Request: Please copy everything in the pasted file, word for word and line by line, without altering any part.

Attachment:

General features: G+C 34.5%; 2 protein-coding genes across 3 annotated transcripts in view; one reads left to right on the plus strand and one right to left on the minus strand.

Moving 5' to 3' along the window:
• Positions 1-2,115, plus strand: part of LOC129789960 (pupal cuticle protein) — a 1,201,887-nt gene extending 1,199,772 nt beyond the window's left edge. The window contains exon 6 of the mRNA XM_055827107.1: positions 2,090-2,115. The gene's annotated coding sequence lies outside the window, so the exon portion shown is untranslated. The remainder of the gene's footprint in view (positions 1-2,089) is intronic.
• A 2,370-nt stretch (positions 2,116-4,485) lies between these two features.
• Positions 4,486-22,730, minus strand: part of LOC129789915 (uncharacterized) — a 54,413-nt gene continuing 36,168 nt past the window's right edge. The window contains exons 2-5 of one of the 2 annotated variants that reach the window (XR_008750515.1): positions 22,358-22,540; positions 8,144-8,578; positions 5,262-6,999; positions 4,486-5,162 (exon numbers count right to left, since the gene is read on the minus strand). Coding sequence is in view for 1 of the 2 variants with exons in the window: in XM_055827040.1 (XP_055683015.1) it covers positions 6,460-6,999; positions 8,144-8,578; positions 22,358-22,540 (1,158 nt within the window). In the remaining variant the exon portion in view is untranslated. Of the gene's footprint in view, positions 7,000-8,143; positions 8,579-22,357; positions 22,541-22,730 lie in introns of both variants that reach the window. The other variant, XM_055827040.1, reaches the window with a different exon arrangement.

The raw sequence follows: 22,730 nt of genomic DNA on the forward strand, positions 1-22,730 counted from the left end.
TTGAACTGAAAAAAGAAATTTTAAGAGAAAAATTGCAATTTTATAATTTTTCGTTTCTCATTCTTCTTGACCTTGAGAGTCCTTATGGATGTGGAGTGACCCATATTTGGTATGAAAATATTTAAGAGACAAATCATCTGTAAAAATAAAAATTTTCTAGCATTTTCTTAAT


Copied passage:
General features: G+C 34.5%; 2 protein-coding genes across 3 annotated transcripts in view; one reads left to right on the plus strand and one right to left on the minus strand.

Moving 5' to 3' along the window:
• Positions 1-2,115, plus strand: part of LOC129789960 (pupal cuticle protein) — a 1,201,887-nt gene extending 1,199,772 nt beyond the window's left edge. The window contains exon 6 of the mRNA XM_055827107.1: positions 2,090-2,115. The gene's annotated coding sequence lies outside the window, so the exon portion shown is untranslated. The remainder of the gene's footprint in view (positions 1-2,089) is intronic.
• A 2,370-nt stretch (positions 2,116-4,485) lies between these two features.
• Positions 4,486-22,730, minus strand: part of LOC129789915 (uncharacterized) — a 54,413-nt gene continuing 36,168 nt past the window's right edge. The window contains exons 2-5 of one of the 2 annotated variants that reach the window (XR_008750515.1): positions 22,358-22,540; positions 8,144-8,578; positions 5,262-6,999; positions 4,486-5,162 (exon numbers count right to left, since the gene is read on the minus strand). Coding sequence is in view for 1 of the 2 variants with exons in the window: in XM_055827040.1 (XP_055683015.1) it covers positions 6,460-6,999; positions 8,144-8,578; positions 22,358-22,540 (1,158 nt within the window). In the remaining variant the exon portion in view is untranslated. Of the gene's footprint in view, positions 7,000-8,143; positions 8,579-22,357; positions 22,541-22,730 lie in introns of both variants that reach the window. The other variant, XM_055827040.1, reaches the window with a different exon arrangement.

The raw sequence follows: 22,730 nt of genomic DNA on the forward strand, positions 1-22,730 counted from the left end.
TTGAACTGAAAAAAGAAATTTTAAGAGAAAAATTGCAATTTTATAATTTTTCGTTTCTCATTCTTCTTGACCTTGAGAGTCCTTATGGATGTGGAGTGACCCATATTTGGTATGAAAATATTTAAGAGACAAATCATCTGTAAAAATAAAAATTTTCTAGCATTTTCTTAAT